Understanding the Shareholder Loan: How to Use it to your Advantage and Stay Compliant with CRA

by margento | June 2, 2020

If you are the owner-manager of a corporation, understanding the concept of the shareholder loan is essential to running your business. Below I will explain what a shareholder is and how to use it. After reading this article you will become familiar with potential tax-traps and how to avoid them.

I will discuss the following topics:

  • What is a shareholder loan?
  • What are the tax implications of the shareholder loan and how to use it to your advantage?
  • How to avoid problems with the CRA

What is a shareholder loan?

In general, the balance of your shareholder loan represents the total owner cash draws from your company minus funds you have contributed.

Your shareholder loan will appear on the balance sheet as either an asset or liability. If you contributed more cash into your company vs. what you draw out, the shareholder loan will be a liability on the balance sheet. When your owner cash draws exceed contributions, the shareholder loan will be an asset on the balance sheet.

There are various types of transactions that will affect the shareholder loan account. Below are a few examples.

CASH CONTRIBUTIONS

If the shareholder deposits cash into the company bank account, this money can be repaid to the shareholder tax-free at some point. The company owes the shareholder this money and the balance will appear as a liability on the balance sheet called “due to shareholder.”

PAYING FOR COMPANY EXPENSES WITH A PERSONAL CREDIT CARD

It is common for owner-managed companies to pay for company expenses with a personal credit card. This type of transaction is treated like a cash contribution. The company gets a tax deduction and the shareholder can be reimbursed at some point.


CASH WITHDRAWLS

If an owner draws cash from the company bank account which is not dividends or salary, they are considered a shareholder loan and debt owing to the company. The total draws will appear as an asset on the balance sheet called “due from shareholder.”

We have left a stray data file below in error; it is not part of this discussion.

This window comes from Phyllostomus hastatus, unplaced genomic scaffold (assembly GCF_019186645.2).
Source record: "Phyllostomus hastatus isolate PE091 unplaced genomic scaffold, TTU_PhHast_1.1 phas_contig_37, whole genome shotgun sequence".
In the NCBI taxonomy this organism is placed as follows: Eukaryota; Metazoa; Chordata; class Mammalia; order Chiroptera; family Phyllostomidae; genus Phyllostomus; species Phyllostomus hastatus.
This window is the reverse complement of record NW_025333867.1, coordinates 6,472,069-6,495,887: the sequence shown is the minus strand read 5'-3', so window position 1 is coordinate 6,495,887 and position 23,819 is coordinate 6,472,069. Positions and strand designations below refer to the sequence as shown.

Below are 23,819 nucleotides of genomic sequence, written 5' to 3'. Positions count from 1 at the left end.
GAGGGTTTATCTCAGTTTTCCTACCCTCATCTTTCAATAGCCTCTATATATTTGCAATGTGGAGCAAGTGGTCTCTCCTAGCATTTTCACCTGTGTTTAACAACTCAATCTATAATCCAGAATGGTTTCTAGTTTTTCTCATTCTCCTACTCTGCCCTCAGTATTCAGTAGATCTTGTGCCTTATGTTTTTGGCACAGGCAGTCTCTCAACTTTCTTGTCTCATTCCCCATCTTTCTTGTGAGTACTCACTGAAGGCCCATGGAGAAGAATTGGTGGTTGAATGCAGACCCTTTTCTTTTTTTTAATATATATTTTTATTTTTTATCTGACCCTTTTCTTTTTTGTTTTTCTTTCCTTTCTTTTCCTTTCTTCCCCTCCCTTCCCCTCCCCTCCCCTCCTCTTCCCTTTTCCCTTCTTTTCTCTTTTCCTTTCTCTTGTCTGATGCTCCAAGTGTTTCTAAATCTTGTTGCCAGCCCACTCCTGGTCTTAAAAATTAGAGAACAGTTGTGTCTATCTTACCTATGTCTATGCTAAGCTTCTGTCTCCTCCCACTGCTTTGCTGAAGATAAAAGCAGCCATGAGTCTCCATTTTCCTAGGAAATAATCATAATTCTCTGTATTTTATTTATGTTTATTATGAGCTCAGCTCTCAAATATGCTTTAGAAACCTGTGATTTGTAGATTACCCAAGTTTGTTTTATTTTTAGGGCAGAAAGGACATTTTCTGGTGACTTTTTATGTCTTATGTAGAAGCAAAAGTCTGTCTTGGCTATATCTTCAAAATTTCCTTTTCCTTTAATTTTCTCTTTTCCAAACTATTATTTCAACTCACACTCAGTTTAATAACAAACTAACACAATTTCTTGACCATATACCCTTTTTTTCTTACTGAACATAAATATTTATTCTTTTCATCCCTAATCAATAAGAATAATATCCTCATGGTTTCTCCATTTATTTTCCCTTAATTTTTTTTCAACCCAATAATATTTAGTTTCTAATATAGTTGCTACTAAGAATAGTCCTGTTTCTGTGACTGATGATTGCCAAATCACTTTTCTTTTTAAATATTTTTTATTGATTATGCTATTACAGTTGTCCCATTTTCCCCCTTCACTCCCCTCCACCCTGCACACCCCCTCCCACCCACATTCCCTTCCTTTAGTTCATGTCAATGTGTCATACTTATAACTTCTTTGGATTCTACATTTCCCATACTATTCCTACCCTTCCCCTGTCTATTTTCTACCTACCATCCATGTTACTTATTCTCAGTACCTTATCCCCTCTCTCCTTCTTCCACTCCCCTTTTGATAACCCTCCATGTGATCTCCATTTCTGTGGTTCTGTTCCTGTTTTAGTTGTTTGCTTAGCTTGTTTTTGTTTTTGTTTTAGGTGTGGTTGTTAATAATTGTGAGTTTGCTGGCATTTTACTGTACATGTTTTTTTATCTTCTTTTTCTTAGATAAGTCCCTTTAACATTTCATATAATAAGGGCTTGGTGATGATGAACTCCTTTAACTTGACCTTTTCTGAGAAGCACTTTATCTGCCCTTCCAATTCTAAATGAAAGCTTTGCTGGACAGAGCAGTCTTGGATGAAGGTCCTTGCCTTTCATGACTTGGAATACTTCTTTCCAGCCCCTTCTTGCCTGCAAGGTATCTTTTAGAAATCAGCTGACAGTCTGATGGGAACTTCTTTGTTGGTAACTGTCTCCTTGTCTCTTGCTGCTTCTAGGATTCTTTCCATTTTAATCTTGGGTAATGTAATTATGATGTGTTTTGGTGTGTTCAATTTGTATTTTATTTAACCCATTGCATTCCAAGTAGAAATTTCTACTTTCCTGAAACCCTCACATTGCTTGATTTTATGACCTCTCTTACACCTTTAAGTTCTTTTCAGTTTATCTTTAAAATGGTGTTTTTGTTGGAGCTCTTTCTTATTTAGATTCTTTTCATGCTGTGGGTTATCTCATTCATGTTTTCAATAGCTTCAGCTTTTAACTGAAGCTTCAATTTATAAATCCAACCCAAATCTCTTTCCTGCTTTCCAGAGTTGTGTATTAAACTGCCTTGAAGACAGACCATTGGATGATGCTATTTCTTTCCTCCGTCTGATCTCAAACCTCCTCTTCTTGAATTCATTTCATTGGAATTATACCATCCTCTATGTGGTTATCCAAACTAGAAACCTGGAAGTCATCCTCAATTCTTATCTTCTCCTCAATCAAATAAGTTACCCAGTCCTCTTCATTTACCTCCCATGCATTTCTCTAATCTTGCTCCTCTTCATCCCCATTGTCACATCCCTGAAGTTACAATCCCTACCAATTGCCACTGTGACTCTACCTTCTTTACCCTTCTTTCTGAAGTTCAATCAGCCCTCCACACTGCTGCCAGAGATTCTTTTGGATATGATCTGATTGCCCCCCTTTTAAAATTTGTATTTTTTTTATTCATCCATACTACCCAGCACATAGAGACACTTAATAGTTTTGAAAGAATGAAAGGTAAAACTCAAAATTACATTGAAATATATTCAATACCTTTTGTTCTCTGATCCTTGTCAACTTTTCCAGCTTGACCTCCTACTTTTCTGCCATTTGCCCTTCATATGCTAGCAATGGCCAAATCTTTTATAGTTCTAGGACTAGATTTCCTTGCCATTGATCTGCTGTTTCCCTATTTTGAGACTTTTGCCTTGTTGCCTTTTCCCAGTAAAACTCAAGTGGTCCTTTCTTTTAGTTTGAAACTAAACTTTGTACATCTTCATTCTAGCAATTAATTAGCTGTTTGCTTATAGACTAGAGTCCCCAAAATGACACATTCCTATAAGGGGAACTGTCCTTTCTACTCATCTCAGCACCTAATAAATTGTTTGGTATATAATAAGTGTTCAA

PAYING FOR PERSONAL EXPENSES WITH COMPANY FUNDS

We often see owners of the company pay for some interesting things using their company funds. For example, a family trip to Mexico paid for on the company credit card is not tax deductible. When this happens, and it happens quite often, the transaction is treated like a cash withdrawal. The company cannot deduct the expense and the amount will become a debt owing back to the company. We advise all our clients to pay for personal expenses with a personal credit card. By doing so, you will have accurate bookkeeping records and spend less time explaining questionable transactions to your accountant or bookkeeper.

What are the tax implications of the shareholder loan and how to use it to your advantage?

Many clients ask, “how do I pay myself from the company? and the answer is dividends or salary. However, you do not have to designate cash draws as a dividend or salary until fiscal year-end. In the meantime, you treat cash draws as a shareholder loan.

In many start-up companies, the owner puts more cash into the business vs. what they take out. Therefore, the running balance of the shareholder loan at fiscal year-end has a credit balance and appears as a liability on the balance sheet. Meaning, the company owes the shareholder money. If this is the case, the owner does not have to declare any draws as dividends or salary and the balance of the shareholder loan at year-end can be taken out of the company tax-free.

If the running balance of your shareholder loan is in a debit position, which appears as an asset on your balance sheet, you typically declare the amount as dividends or a salary. Depending on your specific tax situation and business/personal goals, dividends or salary or a combination of both will be discussed with your CPA to determine what method is best for you.

Shareholder loans provide opportunities for tax planning. At Argento CPA, we will assess your tax situation to determine the timing of dividends or salary that will minimize the amount you pay for personal and corporate tax combined.


How to avoid problems with the CRA

You may be thinking, “why don’t I repay the shareholder loan right before fiscal year-end, then borrow it again in the new year?” CRA is aware of this technicality and placed rules to prevent you from doing this. So, do not even think about trying it!

There is one final option if you owe your company money at the end of the year. You have one year from your fiscal year-end date to pay it back. This can be repaid as a direct repayment, salary, or dividend. Be careful doing so since your shareholder loan will be reported to CRA as an asset on your balance sheet at fiscal year-end. By reporting your shareholder loan as an asset on the balance sheet for 2 consecutive years in a row, you signal a red flag to CRA that you may not have included your shareholder loan as personal income.

Summary

The shareholder loan is a useful tool for tax planning and cash management between the owner and their company. If used correctly, the timing of cash draws, dividends or salary can be used to your advantage.

If you are looking for expert advice on shareholder loans, contact us today. We will get an in-depth understanding of your specific situation and make sure you are set for success!

Contact Argento CPA today!

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